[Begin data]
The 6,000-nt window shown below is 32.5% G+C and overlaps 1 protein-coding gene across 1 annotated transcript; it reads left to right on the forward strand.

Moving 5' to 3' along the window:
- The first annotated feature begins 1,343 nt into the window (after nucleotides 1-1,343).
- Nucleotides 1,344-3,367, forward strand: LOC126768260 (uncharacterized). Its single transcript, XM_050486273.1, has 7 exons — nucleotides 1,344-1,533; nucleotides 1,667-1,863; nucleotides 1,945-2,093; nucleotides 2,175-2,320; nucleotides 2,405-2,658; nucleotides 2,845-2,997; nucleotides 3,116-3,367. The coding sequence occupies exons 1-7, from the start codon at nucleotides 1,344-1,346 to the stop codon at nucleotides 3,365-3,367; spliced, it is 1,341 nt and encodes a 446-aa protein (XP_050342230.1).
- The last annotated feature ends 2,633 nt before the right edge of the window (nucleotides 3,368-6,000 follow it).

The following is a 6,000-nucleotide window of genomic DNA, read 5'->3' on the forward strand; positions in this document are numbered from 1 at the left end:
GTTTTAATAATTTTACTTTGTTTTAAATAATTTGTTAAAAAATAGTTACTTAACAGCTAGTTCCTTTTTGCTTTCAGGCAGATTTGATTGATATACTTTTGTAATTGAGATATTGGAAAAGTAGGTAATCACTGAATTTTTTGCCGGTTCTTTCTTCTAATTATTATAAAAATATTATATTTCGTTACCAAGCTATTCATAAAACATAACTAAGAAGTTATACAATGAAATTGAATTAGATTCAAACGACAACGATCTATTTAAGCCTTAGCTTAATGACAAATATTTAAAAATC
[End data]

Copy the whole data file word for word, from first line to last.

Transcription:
The 6,000-nt window shown below is 32.5% G+C and overlaps 1 protein-coding gene across 1 annotated transcript; it reads left to right on the forward strand.

Moving 5' to 3' along the window:
- The first annotated feature begins 1,343 nt into the window (after nucleotides 1-1,343).
- Nucleotides 1,344-3,367, forward strand: LOC126768260 (uncharacterized). Its single transcript, XM_050486273.1, has 7 exons — nucleotides 1,344-1,533; nucleotides 1,667-1,863; nucleotides 1,945-2,093; nucleotides 2,175-2,320; nucleotides 2,405-2,658; nucleotides 2,845-2,997; nucleotides 3,116-3,367. The coding sequence occupies exons 1-7, from the start codon at nucleotides 1,344-1,346 to the stop codon at nucleotides 3,365-3,367; spliced, it is 1,341 nt and encodes a 446-aa protein (XP_050342230.1).
- The last annotated feature ends 2,633 nt before the right edge of the window (nucleotides 3,368-6,000 follow it).

The following is a 6,000-nucleotide window of genomic DNA, read 5'->3' on the forward strand; positions in this document are numbered from 1 at the left end:
GTTTTAATAATTTTACTTTGTTTTAAATAATTTGTTAAAAAATAGTTACTTAACAGCTAGTTCCTTTTTGCTTTCAGGCAGATTTGATTGATATACTTTTGTAATTGAGATATTGGAAAAGTAGGTAATCACTGAATTTTTTGCCGGTTCTTTCTTCTAATTATTATAAAAATATTATATTTCGTTACCAAGCTATTCATAAAACATAACTAAGAAGTTATACAATGAAATTGAATTAGATTCAAACGACAACGATCTATTTAAGCCTTAGCTTAATGACAAATATTTAAAAATC